British fans enjoying themselves in Ryder gallery
BY MIKE HUTTON Sun-Times Media September 29, 2012 9:34PM
MEDINAH, IL - SEPTEMBER 29: Fans watch the play on the first tee during day two of the Afternoon Four-Ball Matches for The 39th Ryder Cup at Medinah Country Club on September 29, 2012 in Medinah, Illinois. (Photo by David Cannon/Getty Images)
Updated: November 1, 2012 9:52AM
Any patch of partially shaded ground in front of a bar would do for Mark and Kevin Farmer and Stuart Driver.
The three of them — along with five other friends nattily clad in U.K. flags — had ambled over from the first hole to Bar Toma to buy another beer.
It’s taxing work to get stopped for pictures every 100 feet by random people who dig the outfits and just want a photo — and then have to do interviews.
All eight — from Leicester, England — know how to attract attention even if they really didn’t have any idea they’d set off such an international media frenzy with the look.
They’ve appeared in newspapers back in London, on ESPN and in a local newspaper thanks to their unusual threads.
Driver, the organizational force behind the fashion statement, said the idea to wear the flags was just to show support for the European team as well as to “make sure we got interviewed.”
The outfits are indicative of one unique aspect of the Ryder Cup: These aren’t your typical, staid, buttoned-down, polo-shirt-wearing golf fans. Loud and proud is definitely part of the deal for some hard-core fans among the 40,000 in attendance Saturday.
Medinah No. 3 had spurts where it felt more like a football game — American or European — with frenzied cheering and occasional boos.
At the first hole, fans filled up the bleachers at 6:45 a.m. to stomp and scream and wave flags for the morning foursomes that teed off at 7:20.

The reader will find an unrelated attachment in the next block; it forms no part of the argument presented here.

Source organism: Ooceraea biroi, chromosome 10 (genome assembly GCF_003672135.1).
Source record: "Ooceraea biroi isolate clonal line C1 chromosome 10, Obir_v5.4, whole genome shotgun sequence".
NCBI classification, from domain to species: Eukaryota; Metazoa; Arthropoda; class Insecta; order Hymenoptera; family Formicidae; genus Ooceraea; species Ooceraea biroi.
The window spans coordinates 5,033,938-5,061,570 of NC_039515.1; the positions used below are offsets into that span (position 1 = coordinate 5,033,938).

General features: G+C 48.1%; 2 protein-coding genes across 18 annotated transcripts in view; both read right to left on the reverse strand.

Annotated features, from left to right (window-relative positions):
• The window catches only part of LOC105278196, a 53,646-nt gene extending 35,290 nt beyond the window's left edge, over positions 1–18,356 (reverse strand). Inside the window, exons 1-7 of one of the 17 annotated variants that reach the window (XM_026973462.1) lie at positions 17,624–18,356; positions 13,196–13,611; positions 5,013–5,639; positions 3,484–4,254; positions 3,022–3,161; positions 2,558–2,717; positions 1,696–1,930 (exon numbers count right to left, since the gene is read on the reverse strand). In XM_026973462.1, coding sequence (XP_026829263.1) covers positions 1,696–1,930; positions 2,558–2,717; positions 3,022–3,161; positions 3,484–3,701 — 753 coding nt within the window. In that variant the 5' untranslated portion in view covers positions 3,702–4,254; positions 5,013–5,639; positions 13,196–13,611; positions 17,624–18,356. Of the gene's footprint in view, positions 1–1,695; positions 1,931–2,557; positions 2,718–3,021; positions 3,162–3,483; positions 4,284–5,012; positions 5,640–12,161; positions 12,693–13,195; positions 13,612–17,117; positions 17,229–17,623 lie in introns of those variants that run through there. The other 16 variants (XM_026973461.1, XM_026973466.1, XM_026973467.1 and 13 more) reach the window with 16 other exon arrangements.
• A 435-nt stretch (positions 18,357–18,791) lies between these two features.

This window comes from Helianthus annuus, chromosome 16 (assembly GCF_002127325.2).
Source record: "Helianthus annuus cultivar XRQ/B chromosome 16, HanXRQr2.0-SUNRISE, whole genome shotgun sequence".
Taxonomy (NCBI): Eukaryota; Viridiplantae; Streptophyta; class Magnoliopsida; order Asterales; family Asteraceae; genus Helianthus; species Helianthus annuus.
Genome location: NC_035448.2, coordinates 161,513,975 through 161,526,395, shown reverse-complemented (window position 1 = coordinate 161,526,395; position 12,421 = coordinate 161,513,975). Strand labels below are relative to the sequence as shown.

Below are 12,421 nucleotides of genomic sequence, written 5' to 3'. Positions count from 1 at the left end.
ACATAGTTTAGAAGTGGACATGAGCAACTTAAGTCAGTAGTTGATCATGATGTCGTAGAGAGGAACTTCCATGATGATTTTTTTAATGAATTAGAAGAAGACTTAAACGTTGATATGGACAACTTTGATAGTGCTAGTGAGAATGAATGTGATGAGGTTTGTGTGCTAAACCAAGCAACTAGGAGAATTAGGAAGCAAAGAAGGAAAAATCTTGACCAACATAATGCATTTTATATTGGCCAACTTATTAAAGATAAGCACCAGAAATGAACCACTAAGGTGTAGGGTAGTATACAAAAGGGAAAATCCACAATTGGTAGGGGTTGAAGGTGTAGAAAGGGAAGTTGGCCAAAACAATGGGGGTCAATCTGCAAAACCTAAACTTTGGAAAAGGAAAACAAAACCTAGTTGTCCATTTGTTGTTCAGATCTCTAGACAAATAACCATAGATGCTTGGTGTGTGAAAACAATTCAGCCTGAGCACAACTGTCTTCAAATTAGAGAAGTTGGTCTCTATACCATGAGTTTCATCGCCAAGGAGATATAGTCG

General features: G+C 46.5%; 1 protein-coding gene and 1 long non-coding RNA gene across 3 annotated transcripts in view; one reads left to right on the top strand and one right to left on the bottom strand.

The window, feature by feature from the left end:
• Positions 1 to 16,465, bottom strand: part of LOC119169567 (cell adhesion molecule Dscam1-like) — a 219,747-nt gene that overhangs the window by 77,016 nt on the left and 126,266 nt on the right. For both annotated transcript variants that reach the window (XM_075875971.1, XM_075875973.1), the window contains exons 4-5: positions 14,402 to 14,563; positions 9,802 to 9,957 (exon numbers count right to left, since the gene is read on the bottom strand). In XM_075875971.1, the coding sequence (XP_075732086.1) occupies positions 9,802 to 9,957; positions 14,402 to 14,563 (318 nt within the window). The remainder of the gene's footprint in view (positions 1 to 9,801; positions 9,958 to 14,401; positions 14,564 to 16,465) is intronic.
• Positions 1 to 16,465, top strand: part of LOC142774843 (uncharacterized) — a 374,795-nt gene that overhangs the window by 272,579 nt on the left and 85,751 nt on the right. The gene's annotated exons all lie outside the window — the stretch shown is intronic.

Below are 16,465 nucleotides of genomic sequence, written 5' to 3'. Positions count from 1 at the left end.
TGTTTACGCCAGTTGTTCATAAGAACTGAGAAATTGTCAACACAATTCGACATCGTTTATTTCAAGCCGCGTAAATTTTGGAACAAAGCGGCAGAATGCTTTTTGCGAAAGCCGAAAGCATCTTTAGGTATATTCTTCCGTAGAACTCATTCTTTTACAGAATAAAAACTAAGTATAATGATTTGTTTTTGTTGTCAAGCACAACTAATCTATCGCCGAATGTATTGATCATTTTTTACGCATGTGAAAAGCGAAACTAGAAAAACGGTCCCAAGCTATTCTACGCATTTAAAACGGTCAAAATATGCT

To get a coveted bleacher seat for the afternoon times, fans arrived at least an hour early.
Ian Poulter, taking a cue from Bubba Watson, who urged crowd noise just as he was about to tee off Friday, made the same gesture Saturday on No. 1.
James Paton and Charlotte Fowler, a couple from Edinburgh, Scotland, got into the spirit just by dressing strangely.
Paton had the European Ryder Cup flag embroidered on a pair of hot yellow pants and wore some blue, yellow and white FootJoy shoes.
They were wearing blue capes, and Paton had a hat with blue, yellow and white horns sprouting out of it.
The two were attending their sixth Ryder Cup.
The theme behind Paton’s outfit?
“To look as stupid as possible,” Paton said.
Paton said he enjoys the Ryder Cups on American soil better than the European versions.
“I prefer the atmosphere,” he said. “I like to be in the minority.”
Some fans aren’t rooting for the team you might assume they’re backing.
David Vincent traveled all the way from Florence, Ky., for his first Ryder Cup. He was wearing a Poulter toupee with spiked blond hair that had nothing to do with his allegiance.
Vincent bought it because his hair was thinning, and he wanted to avoid a sunburn.
The problem for the European fans is that it looks like Sunday could be a short day for them with the Americans leading 10-6.
Only the American team in 1999 has come back to win from four back.
For the eight guys from Leicester who’ve worn their outfits every day since they arrived Wednesday, it’s not about retaining the Cup at all. They just want to have fun.
“If we win, we win,” Driver said. “If we lose, we lose. We just want to have a good time.”